Actually, Joakim Karlsson makes the guitars sing. Providing full disclosure, Mikael Israelsson does drums and Nicklas Åhlund is responsible for the keys. As earlier referenced, Anthon Johansson is the bassist whereas Magnus Lindgren is their voice.

In “Iscariot”, the high hats compliment the top hats. In other words, there’s sheer classiness in the deliverance of vocals and drums. With this ditty, Black Bonzo brings the sixties and the seventies to the forefront whilst providing time signatures as odd as Clockwork Orange. Afterwards, they end the album with a title track that’s worthy of its alias. Then again, every song is on the level of “Bohemian Rhapsody” in terms of its level of melodic mania.

George Roldan, the founder of RoSfest, must have superhero abilities or an extraordinary ear. Even though this band has a funky name and is landlocked far and away in the tundras of Scandinavia, something must have made his thermoreceptors dial their digits or coerced a button-click from his index. Because few had heard of Gonzo’s sun-burned brother before he had made them known.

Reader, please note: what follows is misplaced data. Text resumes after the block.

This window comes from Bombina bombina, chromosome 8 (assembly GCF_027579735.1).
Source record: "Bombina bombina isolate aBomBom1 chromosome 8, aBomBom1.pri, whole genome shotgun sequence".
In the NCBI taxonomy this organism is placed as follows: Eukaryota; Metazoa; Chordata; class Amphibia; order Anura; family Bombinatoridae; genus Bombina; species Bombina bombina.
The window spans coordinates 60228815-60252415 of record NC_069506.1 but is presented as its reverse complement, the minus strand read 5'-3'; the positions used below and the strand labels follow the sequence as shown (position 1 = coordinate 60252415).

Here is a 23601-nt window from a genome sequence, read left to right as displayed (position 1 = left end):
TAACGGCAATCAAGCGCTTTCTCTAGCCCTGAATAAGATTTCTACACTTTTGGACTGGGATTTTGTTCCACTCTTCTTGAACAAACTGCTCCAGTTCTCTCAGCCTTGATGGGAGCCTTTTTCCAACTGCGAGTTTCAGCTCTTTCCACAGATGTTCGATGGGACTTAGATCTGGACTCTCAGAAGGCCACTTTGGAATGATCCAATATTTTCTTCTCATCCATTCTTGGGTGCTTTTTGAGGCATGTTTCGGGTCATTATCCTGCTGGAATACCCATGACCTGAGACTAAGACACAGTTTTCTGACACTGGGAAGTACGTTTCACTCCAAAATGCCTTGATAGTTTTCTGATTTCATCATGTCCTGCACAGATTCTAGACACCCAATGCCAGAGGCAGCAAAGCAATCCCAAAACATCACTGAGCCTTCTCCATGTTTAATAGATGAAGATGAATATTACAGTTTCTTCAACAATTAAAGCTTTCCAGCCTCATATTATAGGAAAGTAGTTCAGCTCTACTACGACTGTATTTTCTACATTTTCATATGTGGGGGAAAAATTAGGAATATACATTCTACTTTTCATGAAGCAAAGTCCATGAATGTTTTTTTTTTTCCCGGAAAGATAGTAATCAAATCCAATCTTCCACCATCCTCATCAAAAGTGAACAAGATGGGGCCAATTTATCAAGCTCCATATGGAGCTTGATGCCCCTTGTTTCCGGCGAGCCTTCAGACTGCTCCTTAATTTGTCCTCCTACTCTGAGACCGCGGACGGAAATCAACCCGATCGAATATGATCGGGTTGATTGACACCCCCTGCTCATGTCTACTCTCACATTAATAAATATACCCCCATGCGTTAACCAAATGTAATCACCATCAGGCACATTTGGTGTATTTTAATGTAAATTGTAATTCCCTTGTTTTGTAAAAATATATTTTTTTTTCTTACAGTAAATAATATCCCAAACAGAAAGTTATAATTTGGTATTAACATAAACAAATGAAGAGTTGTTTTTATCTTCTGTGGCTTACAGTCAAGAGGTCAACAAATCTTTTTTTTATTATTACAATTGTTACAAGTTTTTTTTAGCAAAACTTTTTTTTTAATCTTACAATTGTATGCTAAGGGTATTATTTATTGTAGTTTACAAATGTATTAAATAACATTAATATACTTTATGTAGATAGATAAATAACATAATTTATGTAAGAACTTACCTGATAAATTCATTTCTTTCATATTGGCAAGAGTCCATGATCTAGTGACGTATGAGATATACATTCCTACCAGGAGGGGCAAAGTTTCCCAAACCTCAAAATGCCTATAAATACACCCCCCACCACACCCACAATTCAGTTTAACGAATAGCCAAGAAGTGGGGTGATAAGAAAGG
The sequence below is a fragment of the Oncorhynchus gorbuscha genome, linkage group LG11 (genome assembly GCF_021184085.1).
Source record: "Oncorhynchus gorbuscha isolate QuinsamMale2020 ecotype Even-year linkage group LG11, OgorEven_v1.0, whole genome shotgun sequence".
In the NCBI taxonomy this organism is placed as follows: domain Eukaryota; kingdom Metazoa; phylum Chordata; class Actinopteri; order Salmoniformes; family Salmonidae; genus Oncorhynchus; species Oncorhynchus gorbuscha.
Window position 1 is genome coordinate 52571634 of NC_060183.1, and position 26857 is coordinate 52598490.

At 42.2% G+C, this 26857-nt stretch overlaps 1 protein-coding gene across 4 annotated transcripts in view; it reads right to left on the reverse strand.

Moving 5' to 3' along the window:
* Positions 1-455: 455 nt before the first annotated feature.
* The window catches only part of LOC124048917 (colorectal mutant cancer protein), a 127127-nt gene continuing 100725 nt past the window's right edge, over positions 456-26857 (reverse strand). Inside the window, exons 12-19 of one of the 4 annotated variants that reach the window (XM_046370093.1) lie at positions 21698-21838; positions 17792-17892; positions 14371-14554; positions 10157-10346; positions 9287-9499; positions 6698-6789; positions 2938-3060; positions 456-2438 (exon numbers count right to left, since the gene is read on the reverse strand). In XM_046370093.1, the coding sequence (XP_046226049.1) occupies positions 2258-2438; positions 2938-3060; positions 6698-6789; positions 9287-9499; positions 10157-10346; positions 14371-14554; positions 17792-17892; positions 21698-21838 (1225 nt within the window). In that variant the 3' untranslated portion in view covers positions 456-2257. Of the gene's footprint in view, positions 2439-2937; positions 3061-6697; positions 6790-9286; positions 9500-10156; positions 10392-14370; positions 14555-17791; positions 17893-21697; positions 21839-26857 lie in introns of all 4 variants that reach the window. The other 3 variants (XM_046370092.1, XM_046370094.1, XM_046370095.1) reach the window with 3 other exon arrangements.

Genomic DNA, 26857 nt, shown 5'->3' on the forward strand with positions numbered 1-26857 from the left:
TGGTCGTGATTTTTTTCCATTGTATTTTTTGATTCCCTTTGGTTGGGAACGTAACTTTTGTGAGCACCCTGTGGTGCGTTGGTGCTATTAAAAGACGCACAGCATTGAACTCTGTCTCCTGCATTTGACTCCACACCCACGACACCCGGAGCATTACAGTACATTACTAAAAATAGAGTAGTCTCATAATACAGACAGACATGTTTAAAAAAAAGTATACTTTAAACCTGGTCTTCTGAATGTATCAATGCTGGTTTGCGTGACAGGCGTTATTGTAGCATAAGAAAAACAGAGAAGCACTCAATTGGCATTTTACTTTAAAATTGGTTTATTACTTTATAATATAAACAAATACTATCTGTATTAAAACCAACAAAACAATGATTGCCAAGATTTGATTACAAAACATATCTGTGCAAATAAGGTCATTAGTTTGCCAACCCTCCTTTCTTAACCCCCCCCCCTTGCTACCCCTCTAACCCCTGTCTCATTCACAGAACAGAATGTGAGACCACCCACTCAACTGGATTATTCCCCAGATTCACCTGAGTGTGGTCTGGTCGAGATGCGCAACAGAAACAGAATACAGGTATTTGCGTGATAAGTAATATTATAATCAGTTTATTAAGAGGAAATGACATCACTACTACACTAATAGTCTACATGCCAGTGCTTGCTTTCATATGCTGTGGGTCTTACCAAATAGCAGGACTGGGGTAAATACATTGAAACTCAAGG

Their symbol, by the way, looks like the circular logo that Compuware has recently retired. While this international firm makes IT rock around the world, Black Bonzo brings it to festivals and living rooms. Personally, for music enthusiasts; this is better (especially on the weekends), because I can let my tuchos rest while these pros sweat. This not only applies to technical consultants like me, but also to the techies who constitute the majority of the Prog Rock populace. Sorry folks, that goes beyond starry-eyed Trekkies or geeks since this convoluted music is freakishly modish.

In synch with corporate suits trying to make their businesses cool, these guys are legitimately hip and chic. If I had to put this in a TXT Message, I’d write, “4 PR BBz 1337.” For the record, that code corresponds with the word ‘elite’.